Tuesday, October 14, 2008

One hour and counting for Cooey

9:06 a.m. We've had limited internet access inside the prison, but as of now, everything is set for the execution at 10 a.m., barring a last-minute court stoppage or the Governor's call.

There's about a dozen news organizations here, and we're all having Internet issues.

At 7:30 a.m., prison spokeswoman Andrea Carson said that Cooey slowly consumed his "special" meal until well past midnight. He watched limited local TV and attempted to make one phone call to a friend but the call failed. He was awake pacing and sitting quietly until falling asleep at 4:06 a.m. He awoke at 5:20 a.m. and showered but turned down a chance to eat breakfast. Right now, he's meeting with his attorney and a spiritual advisor.

Leaving my hotel around 7 a.m., I saw a handful of family members from Dawn McCreery in the lobby. They seemed upbeat and glad this day has arrived.

Coming in the prison at 7:15 a.m., I didn't see any demonstrators, but that doesn't mean they're not out there now.

As a media pool reporter, I've received a blank notebook, pen, and pencil that I make take with me to the execution but that's it. I can't take any of my own materials and certainly no cell phones or electronics.

It's an eerie quiet in the media room. We're all making light conversation that there's no coffee or danishes for the media, something that has traditionally been here in the media room. A prison PR officer told us that the food/coffee was removed because of budget cutbacks. Considering this is the first execution of 2008, how much money are they really saving?

In an odd irony, the one vending machine to which we've been given has "bear claws" prominently displayed on the middle shelf. Cooey of course asked for some "real" bear claws as part of his special meal.

I've been chatting with Phil Trexler of the ABJ about what to expect in the death chamber. He's a media witness today and he's done this several times before. He tells me that it's a surreal experience and that it's tough to know when to take notes and when to just observe -- because you don't want to miss anything. We're both wondering if Cooey will put up much resistance.

Ok .. it's 9:13 a.m. ... we're all clock watching and waiting for the call to get ready. They should be calling the media witnesses soon to put us in position.

More later .. Eric

5 comments:

SallyB said...
This comment has been removed by the author.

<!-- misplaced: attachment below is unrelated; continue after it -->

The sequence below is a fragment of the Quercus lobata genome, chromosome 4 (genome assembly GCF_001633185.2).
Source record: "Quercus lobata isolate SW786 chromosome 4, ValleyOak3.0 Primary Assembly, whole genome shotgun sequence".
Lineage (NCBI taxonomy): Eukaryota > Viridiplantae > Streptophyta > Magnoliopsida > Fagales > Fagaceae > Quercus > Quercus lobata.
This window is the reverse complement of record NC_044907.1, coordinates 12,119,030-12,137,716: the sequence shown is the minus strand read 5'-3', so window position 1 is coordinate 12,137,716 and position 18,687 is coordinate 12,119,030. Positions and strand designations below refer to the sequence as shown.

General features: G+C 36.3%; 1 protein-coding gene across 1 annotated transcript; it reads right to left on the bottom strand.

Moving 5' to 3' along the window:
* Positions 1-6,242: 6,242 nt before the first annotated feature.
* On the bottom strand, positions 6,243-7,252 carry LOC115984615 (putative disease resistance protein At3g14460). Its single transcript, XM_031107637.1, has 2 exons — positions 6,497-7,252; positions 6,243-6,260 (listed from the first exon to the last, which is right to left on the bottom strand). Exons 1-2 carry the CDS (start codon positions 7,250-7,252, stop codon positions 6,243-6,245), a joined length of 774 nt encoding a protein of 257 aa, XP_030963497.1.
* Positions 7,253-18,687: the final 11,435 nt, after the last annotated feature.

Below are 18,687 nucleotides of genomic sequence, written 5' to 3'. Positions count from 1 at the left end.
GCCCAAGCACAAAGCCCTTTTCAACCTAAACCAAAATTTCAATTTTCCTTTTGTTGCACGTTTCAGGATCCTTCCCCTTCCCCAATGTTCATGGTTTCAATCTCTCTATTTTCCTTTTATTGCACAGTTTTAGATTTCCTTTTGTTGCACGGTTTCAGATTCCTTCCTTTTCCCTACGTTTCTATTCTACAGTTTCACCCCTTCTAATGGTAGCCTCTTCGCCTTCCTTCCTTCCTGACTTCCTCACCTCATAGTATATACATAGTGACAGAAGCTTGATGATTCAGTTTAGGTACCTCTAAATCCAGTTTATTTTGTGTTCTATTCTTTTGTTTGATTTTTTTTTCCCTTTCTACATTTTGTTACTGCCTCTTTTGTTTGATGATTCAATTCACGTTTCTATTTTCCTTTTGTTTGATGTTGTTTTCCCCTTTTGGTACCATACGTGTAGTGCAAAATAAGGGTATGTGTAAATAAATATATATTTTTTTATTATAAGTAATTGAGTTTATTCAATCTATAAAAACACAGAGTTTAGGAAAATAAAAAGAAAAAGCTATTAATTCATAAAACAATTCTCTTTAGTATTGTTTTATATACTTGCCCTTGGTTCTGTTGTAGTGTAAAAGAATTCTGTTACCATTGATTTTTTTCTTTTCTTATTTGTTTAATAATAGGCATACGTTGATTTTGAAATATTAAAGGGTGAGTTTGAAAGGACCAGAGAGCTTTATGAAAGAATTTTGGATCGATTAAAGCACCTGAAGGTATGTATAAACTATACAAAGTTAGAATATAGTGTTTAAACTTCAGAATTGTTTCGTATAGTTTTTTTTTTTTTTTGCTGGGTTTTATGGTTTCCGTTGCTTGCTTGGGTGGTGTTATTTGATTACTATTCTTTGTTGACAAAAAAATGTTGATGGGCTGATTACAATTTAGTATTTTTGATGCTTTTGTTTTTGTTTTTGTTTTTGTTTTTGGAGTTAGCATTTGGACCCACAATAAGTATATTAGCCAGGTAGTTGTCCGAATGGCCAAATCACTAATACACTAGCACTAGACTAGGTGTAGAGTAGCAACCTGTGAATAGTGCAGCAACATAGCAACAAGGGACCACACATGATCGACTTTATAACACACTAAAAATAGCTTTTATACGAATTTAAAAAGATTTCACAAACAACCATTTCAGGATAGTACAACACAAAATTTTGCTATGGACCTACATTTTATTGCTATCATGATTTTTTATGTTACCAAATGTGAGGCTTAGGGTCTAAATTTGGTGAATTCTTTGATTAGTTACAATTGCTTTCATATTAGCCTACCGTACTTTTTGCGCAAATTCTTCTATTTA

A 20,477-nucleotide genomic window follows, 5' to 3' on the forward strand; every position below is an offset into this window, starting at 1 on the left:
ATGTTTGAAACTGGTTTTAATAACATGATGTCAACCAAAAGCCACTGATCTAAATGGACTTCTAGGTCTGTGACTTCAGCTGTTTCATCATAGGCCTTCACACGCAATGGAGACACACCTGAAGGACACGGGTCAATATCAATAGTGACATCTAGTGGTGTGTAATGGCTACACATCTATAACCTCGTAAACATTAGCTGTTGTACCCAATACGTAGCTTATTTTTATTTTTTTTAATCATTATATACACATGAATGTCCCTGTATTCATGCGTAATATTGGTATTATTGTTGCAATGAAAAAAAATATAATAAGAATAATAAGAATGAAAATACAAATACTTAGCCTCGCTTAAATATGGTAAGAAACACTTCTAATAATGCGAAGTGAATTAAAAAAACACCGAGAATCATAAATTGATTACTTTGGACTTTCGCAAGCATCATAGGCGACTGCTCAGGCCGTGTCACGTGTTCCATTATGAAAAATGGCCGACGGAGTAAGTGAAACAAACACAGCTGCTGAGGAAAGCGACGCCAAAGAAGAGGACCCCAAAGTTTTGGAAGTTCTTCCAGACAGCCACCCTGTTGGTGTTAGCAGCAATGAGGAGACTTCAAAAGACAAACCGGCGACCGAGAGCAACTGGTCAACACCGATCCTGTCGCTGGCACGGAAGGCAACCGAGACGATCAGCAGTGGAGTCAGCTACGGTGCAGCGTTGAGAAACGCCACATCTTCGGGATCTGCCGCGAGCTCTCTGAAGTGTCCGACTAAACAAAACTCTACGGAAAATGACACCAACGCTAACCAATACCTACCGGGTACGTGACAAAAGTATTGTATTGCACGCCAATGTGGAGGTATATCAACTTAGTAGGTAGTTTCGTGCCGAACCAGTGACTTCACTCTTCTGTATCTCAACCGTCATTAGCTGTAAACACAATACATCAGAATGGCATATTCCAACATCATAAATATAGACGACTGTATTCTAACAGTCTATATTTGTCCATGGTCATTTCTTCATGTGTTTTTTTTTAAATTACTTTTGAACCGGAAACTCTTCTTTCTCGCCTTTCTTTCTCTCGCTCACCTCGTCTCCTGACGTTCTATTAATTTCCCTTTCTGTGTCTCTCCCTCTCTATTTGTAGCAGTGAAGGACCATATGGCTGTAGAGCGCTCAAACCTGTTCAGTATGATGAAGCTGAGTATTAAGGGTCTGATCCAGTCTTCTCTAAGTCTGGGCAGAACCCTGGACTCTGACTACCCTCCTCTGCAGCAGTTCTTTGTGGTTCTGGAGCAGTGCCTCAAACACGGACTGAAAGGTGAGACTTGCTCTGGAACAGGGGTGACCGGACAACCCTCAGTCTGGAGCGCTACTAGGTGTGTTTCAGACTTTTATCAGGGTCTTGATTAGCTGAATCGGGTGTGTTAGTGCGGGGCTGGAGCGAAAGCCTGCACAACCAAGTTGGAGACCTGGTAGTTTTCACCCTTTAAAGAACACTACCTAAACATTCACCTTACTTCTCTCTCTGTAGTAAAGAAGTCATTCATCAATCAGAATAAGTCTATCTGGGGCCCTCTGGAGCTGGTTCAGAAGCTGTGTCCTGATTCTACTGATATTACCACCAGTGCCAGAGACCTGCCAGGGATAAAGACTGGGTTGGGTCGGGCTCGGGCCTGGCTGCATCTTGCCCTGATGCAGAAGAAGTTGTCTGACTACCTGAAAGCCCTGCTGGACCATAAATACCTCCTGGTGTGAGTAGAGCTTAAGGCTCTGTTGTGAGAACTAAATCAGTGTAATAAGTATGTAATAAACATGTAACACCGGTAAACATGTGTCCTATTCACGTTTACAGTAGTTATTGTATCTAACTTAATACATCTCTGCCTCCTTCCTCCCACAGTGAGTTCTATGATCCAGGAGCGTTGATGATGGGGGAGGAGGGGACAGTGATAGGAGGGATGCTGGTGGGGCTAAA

SallyB said...

Owing to my upbringing, I have never believed in the "eye for an eye" idea of punishment. There's an old saying that an eye for an eye makes everyone blind, and that is a truth I believe in.

While I am sure that the Offredo and McCreery families are glad that Cooey is dead, and I am sure that this brings some closure for them, still, I think it would be far worse to spend your entire life locked up, 23 hours a day, unable to enjoy the freedoms that the rest of us have.

But this is just me. Death for death doesn't deter anyone, it has been shown. People still rape, stab, shoot and murder their victims in much the same way as they always have, even with the death penalty in place. So what does it prove? And what does it serve, other than revenge for the victims families? Where is the humanity in demanding revenge instead of seeking forgiveness?

Anonymous said...

sallyb,

While I don't disagree with your assertion that the death penalty is not a deterrent, I do disagree with your general point that the death penalty doesn't serve a purpose. Our penal system is set up with the ultimate goal of rehabilitation. However, we can all agree that there are some offenders that are simply never going to be rehabilitated. That is where the death penalty comes into play.

You asked, "So what does it prove? And what does it serve, other than revenge for the victims families?" My response is that it serves to flush human garbage out of the system. Instead of warehousing these folks for decades and incurring hundreds of thousands of dollars a piece in the process, the death penalty allows us to cut our losses. If these people cannot be rehabilitated, then what is the purpose in keeping them around?

Ben said...

Glad this story is over. Not eric's covering of it, just glad Cooey got what he deserved and that is that.

zip81 said...

Cooey proved until the end that he is a spineless, unfeeling coward.

After trying everything he could to escape his fate, he couldn't even apologize.

Don't forget, in addition to the laughable "obese" excuse, he also tried to escape from the Mansfield Reformatory with the scum who killed Trooper James Gross of the Ashaland Post.

I covered the murders and the trial in 1986.

These two, young, beautiful girls and their families are all that is on my mind right now.

Twenty-two years later, this story has hung with me despite the thousands I have covered.

Somehow, Clint Dickens seems to have faded into the background despite the fact that he is just as responsible.

God Bless the McCreerys and the Offredos. They have done nothing, but yet, are serving a life sentence.